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Melbourne-based clinical nurse educator visits IWK Health to explore trauma-informed care practices

A woman in a black shirt with thick blue and green squiggles on it stand to the left of a woman in nurse scrubs. They both are smiling widely.

(Kelly Light with Maxine Bernard, photo submitted)

Kelly Light is a clinical nurse educator from the Royal Children’s Hospital of Melbourne, Australia. She recently visited the IWK to learn from the Trauma Informed Care team for a research project within her master’s degree.

“When I was exploring hospitals across Canada – such as BC Children’s Hospital, Sick Kids and CHEO – they pointed back to the IWK as leaders in Trauma Informed Care – that’s when I reached out. I wanted to go straight to the source,” she says.

Light’s goal is to develop a Trauma Informed Care (TIC) implementation plan focused on community-based care.

She is the 2023 recipient of the Dame Elisabeth Murdoch Nursing Development Scholarship; funded by BankVic through the Royal Children’s Hospital Foundation. As the successful recipient, she developed a proposal that demonstrates career advancement and aligns with the hospital's strategic objectives.

“Post-pandemic, our governments are also prioritizing staff mental health and well-being as well as holistic and mental health care for families,” Light says.

Through her application process, Light discovered her local hospital was newly implementing a TIC team, which she now supports.

As a nurse educator, Light educates helping professionals to build their capacity to support children with complex medical needs.

In a hospital setting, she leads education programs and trains fellow nurses. “It's about providing the nurses with the content they need, and I've always been more holistic than focusing on skills alone,” she says. “Learning a skill is easy, but understanding why you’re doing it, being able to assist and think critically and support patients is an art.”

In a home environment, she trains support workers to provide respite care – such as monitoring chemotherapy, ventilators or IV medicine. This enables parents to spend time outside the home.

In schools, training is focused on supporting children with neurodevelopmental disorders or with complex medical needs such as feeding or suction tubes.

“Our team is very much embedded in patients' homes and lives – the fabric of their worlds,” she says. “A person’s chronic condition may not be what they’re focused on, but it’s the first thing we’re going to look at because we work within a biomedical model,” Light says. “At the same time, mental health struggles and trauma are present at every level of health care.”

This sparked a desire in Light for more holistic care, especially at the peak of the pandemic.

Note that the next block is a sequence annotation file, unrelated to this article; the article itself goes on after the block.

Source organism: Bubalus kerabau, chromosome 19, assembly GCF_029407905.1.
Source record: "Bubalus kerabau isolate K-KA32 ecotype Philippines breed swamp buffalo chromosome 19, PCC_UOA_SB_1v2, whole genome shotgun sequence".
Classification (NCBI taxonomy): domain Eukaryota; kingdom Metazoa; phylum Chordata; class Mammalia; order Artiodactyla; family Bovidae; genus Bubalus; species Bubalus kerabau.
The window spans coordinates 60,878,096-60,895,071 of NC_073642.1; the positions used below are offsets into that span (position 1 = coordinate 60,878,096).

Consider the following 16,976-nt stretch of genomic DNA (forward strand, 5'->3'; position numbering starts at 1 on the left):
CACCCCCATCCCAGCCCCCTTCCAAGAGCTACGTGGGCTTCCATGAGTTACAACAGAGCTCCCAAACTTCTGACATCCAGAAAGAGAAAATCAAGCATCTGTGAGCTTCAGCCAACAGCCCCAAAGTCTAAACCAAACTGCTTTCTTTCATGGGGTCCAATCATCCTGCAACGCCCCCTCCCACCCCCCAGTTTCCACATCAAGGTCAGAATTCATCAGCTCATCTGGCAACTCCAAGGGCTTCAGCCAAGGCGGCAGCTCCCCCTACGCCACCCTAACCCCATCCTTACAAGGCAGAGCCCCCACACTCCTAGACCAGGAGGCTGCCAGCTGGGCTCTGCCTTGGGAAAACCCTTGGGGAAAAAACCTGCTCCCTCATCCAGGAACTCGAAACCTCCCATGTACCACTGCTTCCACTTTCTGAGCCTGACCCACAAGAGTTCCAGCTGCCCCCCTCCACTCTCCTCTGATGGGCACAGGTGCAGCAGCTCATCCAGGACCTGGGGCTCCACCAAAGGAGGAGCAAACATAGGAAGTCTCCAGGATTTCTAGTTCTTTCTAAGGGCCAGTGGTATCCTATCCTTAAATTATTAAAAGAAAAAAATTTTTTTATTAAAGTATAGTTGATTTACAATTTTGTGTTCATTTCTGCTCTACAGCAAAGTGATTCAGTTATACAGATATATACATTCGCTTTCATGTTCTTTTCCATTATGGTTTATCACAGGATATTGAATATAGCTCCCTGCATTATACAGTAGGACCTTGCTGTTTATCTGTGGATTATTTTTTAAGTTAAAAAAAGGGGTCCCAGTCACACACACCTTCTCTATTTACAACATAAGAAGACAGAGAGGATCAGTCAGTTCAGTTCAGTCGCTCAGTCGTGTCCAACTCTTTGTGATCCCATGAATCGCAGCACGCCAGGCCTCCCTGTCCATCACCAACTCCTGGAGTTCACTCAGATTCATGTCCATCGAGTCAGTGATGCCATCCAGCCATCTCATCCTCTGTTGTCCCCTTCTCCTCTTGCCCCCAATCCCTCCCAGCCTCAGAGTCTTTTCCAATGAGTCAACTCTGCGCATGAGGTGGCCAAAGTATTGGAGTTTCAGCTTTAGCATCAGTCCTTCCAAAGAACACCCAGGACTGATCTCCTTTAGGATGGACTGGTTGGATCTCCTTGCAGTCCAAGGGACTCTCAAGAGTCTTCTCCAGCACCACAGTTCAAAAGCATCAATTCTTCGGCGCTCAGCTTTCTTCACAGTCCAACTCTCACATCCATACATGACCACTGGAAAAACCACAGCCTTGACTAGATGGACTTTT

“What many people needed most was emotional support,” she says, “Families would really struggle when our time together was up because I was their only regular visitor,” she says.

Some months later, she was in a webinar led by a professor and trauma expert in Queensland, and something clicked.

“He explained that trauma-informed care isn’t well understood – especially in terms of its relevancy across the lifespan. It’s not a framework commonly adopted in pediatrics,” she says. “And yet childhood is when adversities occur and when trauma is happening. It’s where we can have great forward momentum to be able to recognize and respond and I realized – that’s it.”

Light says her background in emergency medicine, which she credits as lifesaving work, is by necessity so medically focused that you miss the broader context of a person’s story. “This is where TIC is a really great model,” she says.

Along with spending time with the IWK’s TIC team, Light met with various teams across the pediatric, women’s (adult) and newborn and mental health and addictions programs. She also connected with Occupational Health, Safety, and Wellness.

“It was amazing to see the amount of work the IWK TIC team has put into training, promotion and engagement and to meet with people who could speak to what trauma-informed care is and means to them or to their patients or to their practice,” she says.

She says common barriers and challenges in her home hospital surround a basic awareness of trauma and informed care.

“The IWK team delivers education in a way that’s applicable to everybody –children and youth, adults and our healthcare teams,” she says, “These are common practices that keep everyone in a state where they feel safe or safe to say when they don't.”

Light also commended an environmental checklist and policy lens tool developed by the team. “Tangible tools are helpful, as this work can feel abstract and health professionals love a tick box or to be directly engaged in doing something,” she says.

These detailed tools help clinicians create hospital policies and environments that promote and protect both physical and psychological safety. They also ensure our hospitals are inclusive, reflecting the diversity of the communities we serve, and that staff are supported to take care of themselves while caring for others.

She is excited to apply her learnings at home, implementing focus groups and working alongside clinicians and staff to create a framework that works for their teams and patients.

If you would like to learn more about Trauma Informed Care (TIC), visit or get in touch at